Yesterday, all over the UK on university campus' the film Just Do It - A Tale of the Modern Outlaw was aired so those who missed it at the cinema had a opportunity to see it.
Fortunately for me there was one matinee showing at the Metropolitan Uni so I jumped on Zat bike, sang "It's not my day to die" in scary road moments and settled down in the college amphitheatre.
It's such a good film! Really. It follows a group of climate camp activists as they put their bodies in the way of corporate destruction of our planet.
Marina, the Domestic Extremist, who started putting her body in the path of political policy by making tea at demonstrations.
The intelligence and humour of these activists are the same people you see on the UK uncut protests. If you've not been on one of those, then you should see this film. One cambridge undergraduate jokingly says how easy it is to become an outlaw, but it's no joke, it is easy! That's exactly what I was in that kettle a week and a half ago.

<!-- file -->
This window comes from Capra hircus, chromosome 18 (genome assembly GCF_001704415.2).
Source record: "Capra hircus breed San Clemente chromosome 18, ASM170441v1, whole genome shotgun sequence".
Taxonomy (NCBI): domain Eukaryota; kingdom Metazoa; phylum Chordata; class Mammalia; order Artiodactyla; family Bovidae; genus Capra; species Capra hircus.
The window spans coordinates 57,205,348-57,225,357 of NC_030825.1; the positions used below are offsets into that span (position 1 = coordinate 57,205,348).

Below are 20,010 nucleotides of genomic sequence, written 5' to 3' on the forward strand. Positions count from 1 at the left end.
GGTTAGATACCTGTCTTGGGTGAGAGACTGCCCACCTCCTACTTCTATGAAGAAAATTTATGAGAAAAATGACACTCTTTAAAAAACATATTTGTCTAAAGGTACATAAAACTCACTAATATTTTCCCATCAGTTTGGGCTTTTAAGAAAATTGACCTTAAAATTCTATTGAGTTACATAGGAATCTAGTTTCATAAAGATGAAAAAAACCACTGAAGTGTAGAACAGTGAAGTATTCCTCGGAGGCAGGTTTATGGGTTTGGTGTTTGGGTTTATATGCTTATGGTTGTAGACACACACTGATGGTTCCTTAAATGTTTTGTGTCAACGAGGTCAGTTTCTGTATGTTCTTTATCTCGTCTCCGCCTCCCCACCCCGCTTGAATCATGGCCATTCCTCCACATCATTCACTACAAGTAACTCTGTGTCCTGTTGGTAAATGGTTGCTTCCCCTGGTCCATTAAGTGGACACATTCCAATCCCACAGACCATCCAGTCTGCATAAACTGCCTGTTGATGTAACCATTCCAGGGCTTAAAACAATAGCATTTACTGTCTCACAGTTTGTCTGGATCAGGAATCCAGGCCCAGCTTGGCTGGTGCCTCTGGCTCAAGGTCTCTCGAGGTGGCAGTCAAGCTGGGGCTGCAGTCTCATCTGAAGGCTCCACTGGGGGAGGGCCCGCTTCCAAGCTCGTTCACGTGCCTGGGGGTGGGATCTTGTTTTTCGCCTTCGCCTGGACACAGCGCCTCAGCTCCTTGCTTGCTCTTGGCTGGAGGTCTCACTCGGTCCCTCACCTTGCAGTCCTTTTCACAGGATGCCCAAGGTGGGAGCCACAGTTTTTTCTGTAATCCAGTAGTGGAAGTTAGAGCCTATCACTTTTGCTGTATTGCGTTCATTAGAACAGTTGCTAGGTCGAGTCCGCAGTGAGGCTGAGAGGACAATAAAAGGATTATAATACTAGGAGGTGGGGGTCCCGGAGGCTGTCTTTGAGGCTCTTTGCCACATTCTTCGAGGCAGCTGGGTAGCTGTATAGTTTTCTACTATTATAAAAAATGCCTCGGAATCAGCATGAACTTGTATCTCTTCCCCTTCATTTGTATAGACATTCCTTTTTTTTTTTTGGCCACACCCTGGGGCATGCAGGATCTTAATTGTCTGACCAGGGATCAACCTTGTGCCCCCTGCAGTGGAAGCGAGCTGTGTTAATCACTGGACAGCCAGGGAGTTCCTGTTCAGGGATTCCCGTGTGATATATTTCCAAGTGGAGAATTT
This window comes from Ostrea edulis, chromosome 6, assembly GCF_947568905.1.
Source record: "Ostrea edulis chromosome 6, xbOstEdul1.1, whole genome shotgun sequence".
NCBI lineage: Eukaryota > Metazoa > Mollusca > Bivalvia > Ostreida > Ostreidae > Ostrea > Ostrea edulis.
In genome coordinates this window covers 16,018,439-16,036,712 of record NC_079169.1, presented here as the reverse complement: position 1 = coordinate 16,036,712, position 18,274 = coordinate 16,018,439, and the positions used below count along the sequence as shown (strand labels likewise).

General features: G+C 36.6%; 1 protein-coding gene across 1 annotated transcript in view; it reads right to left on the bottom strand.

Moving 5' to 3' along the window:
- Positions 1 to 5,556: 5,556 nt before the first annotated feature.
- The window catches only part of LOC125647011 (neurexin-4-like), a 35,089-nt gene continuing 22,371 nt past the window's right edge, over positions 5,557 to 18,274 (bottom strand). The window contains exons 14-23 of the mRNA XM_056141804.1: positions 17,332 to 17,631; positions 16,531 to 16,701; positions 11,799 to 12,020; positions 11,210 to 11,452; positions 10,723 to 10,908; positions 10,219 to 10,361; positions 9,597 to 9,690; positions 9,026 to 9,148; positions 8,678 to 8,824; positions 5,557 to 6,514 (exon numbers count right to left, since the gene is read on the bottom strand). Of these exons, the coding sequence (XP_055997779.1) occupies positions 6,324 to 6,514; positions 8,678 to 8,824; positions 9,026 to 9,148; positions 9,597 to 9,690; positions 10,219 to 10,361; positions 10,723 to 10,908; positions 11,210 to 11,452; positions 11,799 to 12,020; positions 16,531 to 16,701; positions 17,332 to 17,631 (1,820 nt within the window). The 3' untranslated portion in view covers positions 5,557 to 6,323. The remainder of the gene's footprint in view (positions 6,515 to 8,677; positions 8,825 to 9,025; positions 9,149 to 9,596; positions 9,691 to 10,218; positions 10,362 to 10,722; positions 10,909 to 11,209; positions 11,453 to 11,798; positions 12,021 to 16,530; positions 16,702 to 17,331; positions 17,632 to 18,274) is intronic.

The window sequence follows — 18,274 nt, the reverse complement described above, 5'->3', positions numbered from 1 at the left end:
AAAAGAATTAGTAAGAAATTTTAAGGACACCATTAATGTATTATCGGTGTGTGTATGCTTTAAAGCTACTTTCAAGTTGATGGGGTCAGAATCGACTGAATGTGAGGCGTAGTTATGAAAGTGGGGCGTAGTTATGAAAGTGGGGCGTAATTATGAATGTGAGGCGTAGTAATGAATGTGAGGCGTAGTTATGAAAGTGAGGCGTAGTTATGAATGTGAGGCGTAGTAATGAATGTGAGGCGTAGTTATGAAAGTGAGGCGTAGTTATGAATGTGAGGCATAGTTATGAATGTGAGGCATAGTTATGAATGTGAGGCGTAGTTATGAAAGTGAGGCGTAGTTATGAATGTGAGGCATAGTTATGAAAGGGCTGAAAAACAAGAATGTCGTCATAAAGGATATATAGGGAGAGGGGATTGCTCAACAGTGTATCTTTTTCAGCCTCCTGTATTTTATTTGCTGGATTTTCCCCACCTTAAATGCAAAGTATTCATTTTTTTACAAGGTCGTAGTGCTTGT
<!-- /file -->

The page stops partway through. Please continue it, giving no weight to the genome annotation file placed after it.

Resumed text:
One activist says how she returned from Denmark and the police brutality she experienced there during a UN Climate Change conference in Copenhagen "radicalised". That she'd campaigned about climate change before, but now, she would campaign against capitalism and how that is responsible for our planet's destruction.
It's an intelligent film, informative, and I for one am really relieved that there are people out there campaigning for my future and yours. Hope prevails even when hope is seemingly defeated. Campaigns have been won. People haven't lost their homes because plans for the third runway at Heathrow was cancelled to give one example.
Watch it, join in, www.justdoit.com :)
Just while I'm here, I want to upload this video of the kettling I was caught up in when I went to the Block The (NHS) Bill protest. I witnessed the violence you will see, moments before the kettling, which followed such a fun day. It's as though the police wait until the party's over then pounce. And politicians wonder why kids are angry. Anyway, I'm not the one with the camera, I'm the one in the corner, finding my religion (REM)